Twenty-nine years ago, guest columnist Maggie Baker was shot and seriously wounded by a man who suffered significant abuse and neglect as a child. She argues that investing in programs that intervene in children's lives will change their lives and make society safer
EVERY August, I mark an anniversary. But it’s not something I celebrate. Twenty-nine years ago, I was shot three times in the left chest at point blank range with a .357-caliber magnum and left for dead.
I was just trying to get home from work — from my job as a critical-care nurse at University Hospital. At midnight, I exited the freeway onto a two-lane road with woods on both sides and no streetlights. Within seconds, I was forced off the road, and a “concerned” man was urging me to get out of my car because of a “gas leak.”
But something wasn’t right. I refused to get out. I put the car into gear and let out the clutch; he opened fire. As I drove away, bleeding profusely and drowning in my own blood, he emptied the rest of the revolver, but the bullets didn’t finish me off. He was eventually arrested and charged with attempted homicide.
A year later, he was convicted on this charge and, a year after that, was also convicted of the rape-murder of another young woman who came out of her job late one night in the University District.
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As we prepared for trial, we learned about this paroled serial rapist turned serial killer. From extensive records about his social history, we learned that, as a child, this man was subjected to significant neglect and abuse.
Since the attack, I have dedicated much of my life to finding ways to identify and prevent the causes of violent behavior. One fact is clear: many of the individuals who develop violent tendencies were abused or neglected as children.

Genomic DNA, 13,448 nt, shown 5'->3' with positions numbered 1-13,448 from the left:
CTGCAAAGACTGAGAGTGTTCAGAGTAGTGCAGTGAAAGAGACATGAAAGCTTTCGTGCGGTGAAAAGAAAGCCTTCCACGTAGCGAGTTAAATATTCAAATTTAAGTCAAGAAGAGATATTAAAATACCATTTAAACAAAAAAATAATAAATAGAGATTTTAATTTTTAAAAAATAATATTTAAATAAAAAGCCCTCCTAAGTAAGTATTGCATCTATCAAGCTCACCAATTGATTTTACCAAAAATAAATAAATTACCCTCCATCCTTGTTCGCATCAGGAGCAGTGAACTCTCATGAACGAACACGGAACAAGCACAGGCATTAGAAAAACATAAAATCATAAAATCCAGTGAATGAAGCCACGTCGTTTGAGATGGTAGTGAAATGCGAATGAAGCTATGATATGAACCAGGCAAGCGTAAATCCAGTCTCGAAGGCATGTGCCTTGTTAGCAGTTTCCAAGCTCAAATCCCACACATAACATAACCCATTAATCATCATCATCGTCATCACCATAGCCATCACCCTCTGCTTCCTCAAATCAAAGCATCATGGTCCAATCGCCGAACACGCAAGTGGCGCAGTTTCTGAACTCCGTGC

Most abused and neglected children do not grow up to be serial killers — or commit any violent crime, for that matter. But being abused and neglected greatly increases the risk that they will perpetuate the violence experienced as children. Abused or neglected kids are more likely to abuse or neglect their own children, creating a cycle of violence that can continue over generations.
In Washington state, more than 6,700 children were confirmed victims of child abuse and neglect in 2008. The actual number may be three times as high, because so many cases go unreported.
The smartest and most cost-effective way to break the cycle of violence is to prevent children from being abused or neglected in the first place. Research shows that among the most effective approaches are intensive home-visiting programs.
Voluntary home-visiting programs employ trained professionals to help at-risk parents understand the developmental needs of their infants and young children and ensure they receive a safe and healthy start in life.
Parents learn to promote their child’s social and cognitive development, respond sensitively to their children and avoid inappropriate discipline. One rigorously evaluated program, the Nurse-Family Partnership, cut child abuse and neglect by nearly 50 percent in the families who participated, compared with those who didn’t receive the visits.
Unfortunately, home-visiting services are only available to a small fraction of families in Washington state due to lack of funding. However, new federal funding for home-visiting programs is available, and our state is in the process of applying for these funds. If our application is approved, many more families will have access to home-visiting programs.
I hope the governor and legislators will maintain funding for these vital services. Reducing cases of child abuse and neglect in our state could prevent many of the violent acts like the one I experienced years ago.
Every day, I move further away from this traumatic experience, but that memory will always be a part of me. And because of that memory, I’m convinced that we must prevent kids from being abused or neglected.
The safety of our community years from now depends on helping the most at-risk children today.
Maggie Baker is an associate professor in the Biobehavioral Nursing Department at the University of Washington School of Nursing